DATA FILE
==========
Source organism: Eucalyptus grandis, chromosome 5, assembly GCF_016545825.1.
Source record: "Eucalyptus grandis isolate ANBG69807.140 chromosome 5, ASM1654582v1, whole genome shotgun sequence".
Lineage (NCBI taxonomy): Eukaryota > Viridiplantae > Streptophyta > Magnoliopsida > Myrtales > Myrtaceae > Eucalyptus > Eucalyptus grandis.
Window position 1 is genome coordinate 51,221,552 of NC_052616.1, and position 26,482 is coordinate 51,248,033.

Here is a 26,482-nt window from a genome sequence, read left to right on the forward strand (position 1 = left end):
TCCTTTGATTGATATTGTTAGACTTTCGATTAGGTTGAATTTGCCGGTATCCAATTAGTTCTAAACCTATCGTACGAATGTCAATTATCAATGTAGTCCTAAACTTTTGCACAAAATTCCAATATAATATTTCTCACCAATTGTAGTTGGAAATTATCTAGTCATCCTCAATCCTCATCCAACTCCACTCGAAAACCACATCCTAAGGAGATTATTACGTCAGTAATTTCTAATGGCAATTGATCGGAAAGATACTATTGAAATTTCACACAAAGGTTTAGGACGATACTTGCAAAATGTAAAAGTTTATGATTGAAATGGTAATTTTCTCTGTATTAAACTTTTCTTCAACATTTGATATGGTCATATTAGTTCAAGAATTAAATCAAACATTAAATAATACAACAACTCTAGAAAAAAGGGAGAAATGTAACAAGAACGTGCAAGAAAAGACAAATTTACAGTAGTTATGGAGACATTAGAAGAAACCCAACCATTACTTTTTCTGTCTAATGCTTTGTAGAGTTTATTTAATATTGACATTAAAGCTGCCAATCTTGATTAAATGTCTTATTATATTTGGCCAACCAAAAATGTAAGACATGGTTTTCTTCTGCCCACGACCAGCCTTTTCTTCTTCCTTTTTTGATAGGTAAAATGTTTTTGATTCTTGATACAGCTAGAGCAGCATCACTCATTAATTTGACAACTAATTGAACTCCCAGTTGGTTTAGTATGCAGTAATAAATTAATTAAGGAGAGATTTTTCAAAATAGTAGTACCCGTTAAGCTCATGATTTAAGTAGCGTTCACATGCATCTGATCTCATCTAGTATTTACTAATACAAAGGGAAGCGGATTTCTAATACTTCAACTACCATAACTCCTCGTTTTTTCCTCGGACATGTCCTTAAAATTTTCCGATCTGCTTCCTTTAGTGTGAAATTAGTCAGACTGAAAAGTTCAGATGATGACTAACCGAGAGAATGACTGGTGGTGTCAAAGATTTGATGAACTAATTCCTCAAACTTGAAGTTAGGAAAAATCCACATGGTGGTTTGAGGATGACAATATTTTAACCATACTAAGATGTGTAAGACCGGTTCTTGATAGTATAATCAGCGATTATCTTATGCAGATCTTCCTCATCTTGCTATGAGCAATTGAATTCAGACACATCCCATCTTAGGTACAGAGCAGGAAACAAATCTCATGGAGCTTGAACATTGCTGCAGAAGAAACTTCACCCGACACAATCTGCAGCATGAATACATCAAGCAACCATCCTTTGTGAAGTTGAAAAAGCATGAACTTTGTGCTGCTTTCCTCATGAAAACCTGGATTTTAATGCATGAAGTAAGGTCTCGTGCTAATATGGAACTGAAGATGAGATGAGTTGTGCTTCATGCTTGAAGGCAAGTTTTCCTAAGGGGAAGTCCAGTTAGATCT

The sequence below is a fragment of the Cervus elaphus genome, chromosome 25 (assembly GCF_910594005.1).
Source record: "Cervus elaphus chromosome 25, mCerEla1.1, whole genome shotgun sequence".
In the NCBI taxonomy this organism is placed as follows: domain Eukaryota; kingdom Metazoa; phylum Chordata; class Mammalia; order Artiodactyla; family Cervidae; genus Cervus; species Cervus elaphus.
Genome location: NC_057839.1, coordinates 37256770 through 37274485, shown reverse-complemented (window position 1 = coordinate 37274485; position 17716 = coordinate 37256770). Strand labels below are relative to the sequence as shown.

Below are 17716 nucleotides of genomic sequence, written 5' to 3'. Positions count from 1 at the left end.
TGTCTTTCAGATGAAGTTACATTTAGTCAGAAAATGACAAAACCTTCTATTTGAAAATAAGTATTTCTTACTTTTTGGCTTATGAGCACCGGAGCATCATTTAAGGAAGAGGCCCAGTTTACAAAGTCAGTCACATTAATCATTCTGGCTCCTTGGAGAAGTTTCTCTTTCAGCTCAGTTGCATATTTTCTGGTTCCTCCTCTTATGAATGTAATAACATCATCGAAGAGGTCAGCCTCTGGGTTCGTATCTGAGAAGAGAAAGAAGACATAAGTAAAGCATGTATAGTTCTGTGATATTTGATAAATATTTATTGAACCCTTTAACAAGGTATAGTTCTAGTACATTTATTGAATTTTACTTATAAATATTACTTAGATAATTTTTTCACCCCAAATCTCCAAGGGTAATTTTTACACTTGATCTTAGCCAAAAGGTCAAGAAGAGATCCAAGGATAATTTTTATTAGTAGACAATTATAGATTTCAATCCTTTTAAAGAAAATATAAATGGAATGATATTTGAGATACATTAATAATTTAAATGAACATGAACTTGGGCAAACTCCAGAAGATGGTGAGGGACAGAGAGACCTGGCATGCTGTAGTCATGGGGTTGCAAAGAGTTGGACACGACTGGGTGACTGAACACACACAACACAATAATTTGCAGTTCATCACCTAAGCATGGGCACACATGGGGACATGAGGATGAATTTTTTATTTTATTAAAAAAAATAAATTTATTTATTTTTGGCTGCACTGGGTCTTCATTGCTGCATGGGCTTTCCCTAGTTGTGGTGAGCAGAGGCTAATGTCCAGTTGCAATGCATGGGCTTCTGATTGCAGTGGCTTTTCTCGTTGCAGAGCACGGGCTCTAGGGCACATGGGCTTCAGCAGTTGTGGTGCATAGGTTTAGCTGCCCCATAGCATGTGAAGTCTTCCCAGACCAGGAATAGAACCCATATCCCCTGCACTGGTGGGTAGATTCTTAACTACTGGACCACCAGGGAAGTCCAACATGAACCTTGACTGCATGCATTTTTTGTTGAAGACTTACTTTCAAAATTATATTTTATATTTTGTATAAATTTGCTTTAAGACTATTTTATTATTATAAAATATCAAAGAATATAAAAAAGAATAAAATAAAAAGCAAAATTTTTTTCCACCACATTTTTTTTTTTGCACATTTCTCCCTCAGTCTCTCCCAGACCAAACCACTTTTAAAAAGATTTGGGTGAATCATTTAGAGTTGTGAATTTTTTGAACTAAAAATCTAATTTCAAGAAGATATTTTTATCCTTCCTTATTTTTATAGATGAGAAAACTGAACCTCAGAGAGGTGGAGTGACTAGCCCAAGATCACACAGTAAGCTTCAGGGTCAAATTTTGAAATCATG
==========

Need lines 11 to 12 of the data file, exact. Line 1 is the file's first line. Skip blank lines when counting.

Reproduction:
Below are 17716 nucleotides of genomic sequence, written 5' to 3'. Positions count from 1 at the left end.
TGTCTTTCAGATGAAGTTACATTTAGTCAGAAAATGACAAAACCTTCTATTTGAAAATAAGTATTTCTTACTTTTTGGCTTATGAGCACCGGAGCATCATTTAAGGAAGAGGCCCAGTTTACAAAGTCAGTCACATTAATCATTCTGGCTCCTTGGAGAAGTTTCTCTTTCAGCTCAGTTGCATATTTTCTGGTTCCTCCTCTTATGAATGTAATAACATCATCGAAGAGGTCAGCCTCTGGGTTCGTATCTGAGAAGAGAAAGAAGACATAAGTAAAGCATGTATAGTTCTGTGATATTTGATAAATATTTATTGAACCCTTTAACAAGGTATAGTTCTAGTACATTTATTGAATTTTACTTATAAATATTACTTAGATAATTTTTTCACCCCAAATCTCCAAGGGTAATTTTTACACTTGATCTTAGCCAAAAGGTCAAGAAGAGATCCAAGGATAATTTTTATTAGTAGACAATTATAGATTTCAATCCTTTTAAAGAAAATATAAATGGAATGATATTTGAGATACATTAATAATTTAAATGAACATGAACTTGGGCAAACTCCAGAAGATGGTGAGGGACAGAGAGACCTGGCATGCTGTAGTCATGGGGTTGCAAAGAGTTGGACACGACTGGGTGACTGAACACACACAACACAATAATTTGCAGTTCATCACCTAAGCATGGGCACACATGGGGACATGAGGATGAATTTTTTATTTTATTAAAAAAAATAAATTTATTTATTTTTGGCTGCACTGGGTCTTCATTGCTGCATGGGCTTTCCCTAGTTGTGGTGAGCAGAGGCTAATGTCCAGTTGCAATGCATGGGCTTCTGATTGCAGTGGCTTTTCTCGTTGCAGAGCACGGGCTCTAGGGCACATGGGCTTCAGCAGTTGTGGTGCATAGGTTTAGCTGCCCCATAGCATGTGAAGTCTTCCCAGACCAGGAATAGAACCCATATCCCCTGCACTGGTGGGTAGATTCTTAACTACTGGACCACCAGGGAAGTCCAACATGAACCTTGACTGCATGCATTTTTTGTTGAAGACTTACTTTCAAAATTATATTTTATATTTTGTATAAATTTGCTTTAAGACTATTTTATTATTATAAAATATCAAAGAATATAAAAAAGAATAAAATAAAAAGCAAAATTTTTTTCCACCACATTTTTTTTTTTGCACATTTCTCCCTCAGTCTCTCCCAGACCAAACCACTTTTAAAAAGATTTGGGTGAATCATTTAGAGTTGTGAATTTTTTGAACTAAAAATCTAATTTCAAGAAGATATTTTTATCCTTCCTTATTTTTATAGATGAGAAAACTGAACCTCAGAGAGGTGGAGTGACTAGCCCAAGATCACACAGTAAGCTTCAGGGTCAAATTTTGAAATCATG